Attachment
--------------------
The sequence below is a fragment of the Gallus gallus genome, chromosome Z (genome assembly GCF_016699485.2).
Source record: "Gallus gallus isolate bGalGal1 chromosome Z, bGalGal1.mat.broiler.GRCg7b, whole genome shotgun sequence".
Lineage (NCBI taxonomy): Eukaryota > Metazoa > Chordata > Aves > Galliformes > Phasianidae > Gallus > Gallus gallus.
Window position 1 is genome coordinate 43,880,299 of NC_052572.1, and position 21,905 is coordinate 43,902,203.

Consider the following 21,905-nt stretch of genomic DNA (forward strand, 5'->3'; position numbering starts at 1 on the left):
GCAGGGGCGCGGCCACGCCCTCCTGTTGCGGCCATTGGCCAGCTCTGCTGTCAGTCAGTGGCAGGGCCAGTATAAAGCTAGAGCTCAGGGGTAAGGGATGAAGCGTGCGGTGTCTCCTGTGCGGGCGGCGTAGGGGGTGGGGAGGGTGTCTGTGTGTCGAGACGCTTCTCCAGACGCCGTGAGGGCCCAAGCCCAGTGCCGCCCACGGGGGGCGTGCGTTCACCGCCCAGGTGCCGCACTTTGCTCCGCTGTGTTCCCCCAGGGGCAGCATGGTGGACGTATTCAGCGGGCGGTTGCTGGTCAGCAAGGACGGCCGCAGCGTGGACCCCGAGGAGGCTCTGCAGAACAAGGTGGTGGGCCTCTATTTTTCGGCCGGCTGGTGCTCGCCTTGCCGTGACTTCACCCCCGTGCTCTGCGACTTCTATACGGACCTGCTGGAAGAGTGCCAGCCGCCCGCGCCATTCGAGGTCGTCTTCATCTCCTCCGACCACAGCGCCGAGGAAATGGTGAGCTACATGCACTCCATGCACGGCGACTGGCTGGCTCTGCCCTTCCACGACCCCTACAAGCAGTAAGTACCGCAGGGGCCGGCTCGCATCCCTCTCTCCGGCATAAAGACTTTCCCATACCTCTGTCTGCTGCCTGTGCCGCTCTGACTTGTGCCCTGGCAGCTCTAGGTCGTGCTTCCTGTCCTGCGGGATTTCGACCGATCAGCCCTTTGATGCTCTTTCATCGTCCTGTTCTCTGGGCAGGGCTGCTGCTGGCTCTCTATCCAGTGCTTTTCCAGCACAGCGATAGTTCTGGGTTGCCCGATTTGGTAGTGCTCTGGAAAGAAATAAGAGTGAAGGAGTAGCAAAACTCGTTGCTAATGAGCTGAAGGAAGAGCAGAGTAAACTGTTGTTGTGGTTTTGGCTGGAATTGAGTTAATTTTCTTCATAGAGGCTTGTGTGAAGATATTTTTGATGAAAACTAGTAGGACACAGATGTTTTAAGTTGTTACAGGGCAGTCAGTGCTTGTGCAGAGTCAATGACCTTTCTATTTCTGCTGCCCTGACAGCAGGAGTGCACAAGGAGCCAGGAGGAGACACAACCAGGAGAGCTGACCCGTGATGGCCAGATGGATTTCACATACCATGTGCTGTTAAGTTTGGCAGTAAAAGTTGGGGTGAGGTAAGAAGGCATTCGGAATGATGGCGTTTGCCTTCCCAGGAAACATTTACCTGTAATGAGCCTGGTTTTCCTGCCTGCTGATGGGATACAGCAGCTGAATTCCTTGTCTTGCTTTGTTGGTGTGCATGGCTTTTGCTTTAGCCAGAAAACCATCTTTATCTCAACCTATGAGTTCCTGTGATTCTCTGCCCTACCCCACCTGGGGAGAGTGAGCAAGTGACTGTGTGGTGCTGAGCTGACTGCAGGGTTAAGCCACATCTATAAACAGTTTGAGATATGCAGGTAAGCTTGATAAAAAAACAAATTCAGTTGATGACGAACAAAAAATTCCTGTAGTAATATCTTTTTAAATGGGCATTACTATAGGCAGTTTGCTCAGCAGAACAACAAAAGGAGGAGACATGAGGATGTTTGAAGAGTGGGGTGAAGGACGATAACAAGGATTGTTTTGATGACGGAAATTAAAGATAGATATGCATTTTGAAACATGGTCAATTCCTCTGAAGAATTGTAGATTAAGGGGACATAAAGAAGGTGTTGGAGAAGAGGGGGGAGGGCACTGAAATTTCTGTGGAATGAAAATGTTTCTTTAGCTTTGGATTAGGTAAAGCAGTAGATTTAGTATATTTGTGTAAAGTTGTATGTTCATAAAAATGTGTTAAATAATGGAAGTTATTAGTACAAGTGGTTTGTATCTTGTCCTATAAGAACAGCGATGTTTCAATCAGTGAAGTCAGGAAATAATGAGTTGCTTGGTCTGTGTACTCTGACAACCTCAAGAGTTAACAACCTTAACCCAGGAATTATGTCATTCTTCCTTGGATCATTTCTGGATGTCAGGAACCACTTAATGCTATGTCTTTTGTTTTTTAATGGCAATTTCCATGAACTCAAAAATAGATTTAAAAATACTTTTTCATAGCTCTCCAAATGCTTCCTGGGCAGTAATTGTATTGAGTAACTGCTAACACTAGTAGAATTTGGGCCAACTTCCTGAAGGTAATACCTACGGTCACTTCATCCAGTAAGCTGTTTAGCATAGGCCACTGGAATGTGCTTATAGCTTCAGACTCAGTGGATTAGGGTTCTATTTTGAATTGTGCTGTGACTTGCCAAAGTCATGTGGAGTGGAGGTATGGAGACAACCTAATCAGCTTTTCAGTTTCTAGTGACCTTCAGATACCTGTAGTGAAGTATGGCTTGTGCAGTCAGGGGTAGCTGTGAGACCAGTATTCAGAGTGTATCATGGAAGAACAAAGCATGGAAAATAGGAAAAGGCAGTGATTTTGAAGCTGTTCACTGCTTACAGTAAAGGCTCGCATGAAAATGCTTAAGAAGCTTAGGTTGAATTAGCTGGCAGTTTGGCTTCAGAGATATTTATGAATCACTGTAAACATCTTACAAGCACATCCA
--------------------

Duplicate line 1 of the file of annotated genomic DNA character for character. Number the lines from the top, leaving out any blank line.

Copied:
The sequence below is a fragment of the Gallus gallus genome, chromosome Z (genome assembly GCF_016699485.2).